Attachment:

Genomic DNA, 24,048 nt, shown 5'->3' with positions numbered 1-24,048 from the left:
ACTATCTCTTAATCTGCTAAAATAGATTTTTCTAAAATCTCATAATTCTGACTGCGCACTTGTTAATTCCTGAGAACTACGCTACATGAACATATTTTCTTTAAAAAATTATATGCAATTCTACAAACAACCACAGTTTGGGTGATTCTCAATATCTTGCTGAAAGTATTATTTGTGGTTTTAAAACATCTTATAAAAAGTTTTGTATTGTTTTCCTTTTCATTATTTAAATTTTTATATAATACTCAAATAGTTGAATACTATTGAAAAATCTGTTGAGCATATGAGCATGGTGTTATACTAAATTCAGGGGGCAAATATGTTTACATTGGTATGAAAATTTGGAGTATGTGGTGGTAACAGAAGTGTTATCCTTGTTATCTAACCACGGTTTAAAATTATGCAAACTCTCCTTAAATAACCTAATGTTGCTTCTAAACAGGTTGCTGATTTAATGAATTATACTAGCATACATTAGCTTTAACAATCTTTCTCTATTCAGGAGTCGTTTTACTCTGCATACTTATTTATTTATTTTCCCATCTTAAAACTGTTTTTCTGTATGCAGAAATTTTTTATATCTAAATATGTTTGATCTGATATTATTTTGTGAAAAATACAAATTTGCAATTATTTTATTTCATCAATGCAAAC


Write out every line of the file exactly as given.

Genomic DNA, 24,048 nt, shown 5'->3' with positions numbered 1-24,048 from the left:
ACTATCTCTTAATCTGCTAAAATAGATTTTTCTAAAATCTCATAATTCTGACTGCGCACTTGTTAATTCCTGAGAACTACGCTACATGAACATATTTTCTTTAAAAAATTATATGCAATTCTACAAACAACCACAGTTTGGGTGATTCTCAATATCTTGCTGAAAGTATTATTTGTGGTTTTAAAACATCTTATAAAAAGTTTTGTATTGTTTTCCTTTTCATTATTTAAATTTTTATATAATACTCAAATAGTTGAATACTATTGAAAAATCTGTTGAGCATATGAGCATGGTGTTATACTAAATTCAGGGGGCAAATATGTTTACATTGGTATGAAAATTTGGAGTATGTGGTGGTAACAGAAGTGTTATCCTTGTTATCTAACCACGGTTTAAAATTATGCAAACTCTCCTTAAATAACCTAATGTTGCTTCTAAACAGGTTGCTGATTTAATGAATTATACTAGCATACATTAGCTTTAACAATCTTTCTCTATTCAGGAGTCGTTTTACTCTGCATACTTATTTATTTATTTTCCCATCTTAAAACTGTTTTTCTGTATGCAGAAATTTTTTATATCTAAATATGTTTGATCTGATATTATTTTGTGAAAAATACAAATTTGCAATTATTTTATTTCATCAATGCAAAC